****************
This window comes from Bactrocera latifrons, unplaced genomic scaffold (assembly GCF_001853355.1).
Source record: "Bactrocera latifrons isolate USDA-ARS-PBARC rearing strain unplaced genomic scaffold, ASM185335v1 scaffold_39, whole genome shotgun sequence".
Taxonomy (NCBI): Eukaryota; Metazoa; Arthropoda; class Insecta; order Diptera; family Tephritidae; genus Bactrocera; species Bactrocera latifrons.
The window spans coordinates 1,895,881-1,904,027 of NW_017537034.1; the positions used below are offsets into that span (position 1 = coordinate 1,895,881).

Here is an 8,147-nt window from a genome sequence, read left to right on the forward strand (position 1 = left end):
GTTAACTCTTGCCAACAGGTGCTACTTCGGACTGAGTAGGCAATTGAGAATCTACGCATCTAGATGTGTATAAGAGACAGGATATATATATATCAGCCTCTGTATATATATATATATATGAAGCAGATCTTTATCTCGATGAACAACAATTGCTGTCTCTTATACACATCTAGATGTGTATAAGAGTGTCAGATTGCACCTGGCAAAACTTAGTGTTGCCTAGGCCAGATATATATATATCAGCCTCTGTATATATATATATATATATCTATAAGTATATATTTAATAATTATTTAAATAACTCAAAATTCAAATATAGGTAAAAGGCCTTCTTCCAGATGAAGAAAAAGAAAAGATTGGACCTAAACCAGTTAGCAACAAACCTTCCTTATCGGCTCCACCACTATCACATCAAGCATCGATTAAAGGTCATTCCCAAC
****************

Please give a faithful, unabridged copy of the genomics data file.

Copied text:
This window comes from Bactrocera latifrons, unplaced genomic scaffold (assembly GCF_001853355.1).
Source record: "Bactrocera latifrons isolate USDA-ARS-PBARC rearing strain unplaced genomic scaffold, ASM185335v1 scaffold_39, whole genome shotgun sequence".
Taxonomy (NCBI): Eukaryota; Metazoa; Arthropoda; class Insecta; order Diptera; family Tephritidae; genus Bactrocera; species Bactrocera latifrons.
The window spans coordinates 1,895,881-1,904,027 of NW_017537034.1; the positions used below are offsets into that span (position 1 = coordinate 1,895,881).

Here is an 8,147-nt window from a genome sequence, read left to right on the forward strand (position 1 = left end):
GTTAACTCTTGCCAACAGGTGCTACTTCGGACTGAGTAGGCAATTGAGAATCTACGCATCTAGATGTGTATAAGAGACAGGATATATATATATCAGCCTCTGTATATATATATATATATGAAGCAGATCTTTATCTCGATGAACAACAATTGCTGTCTCTTATACACATCTAGATGTGTATAAGAGTGTCAGATTGCACCTGGCAAAACTTAGTGTTGCCTAGGCCAGATATATATATATCAGCCTCTGTATATATATATATATATATCTATAAGTATATATTTAATAATTATTTAAATAACTCAAAATTCAAATATAGGTAAAAGGCCTTCTTCCAGATGAAGAAAAAGAAAAGATTGGACCTAAACCAGTTAGCAACAAACCTTCCTTATCGGCTCCACCACTATCACATCAAGCATCGATTAAAGGTCATTCCCAAC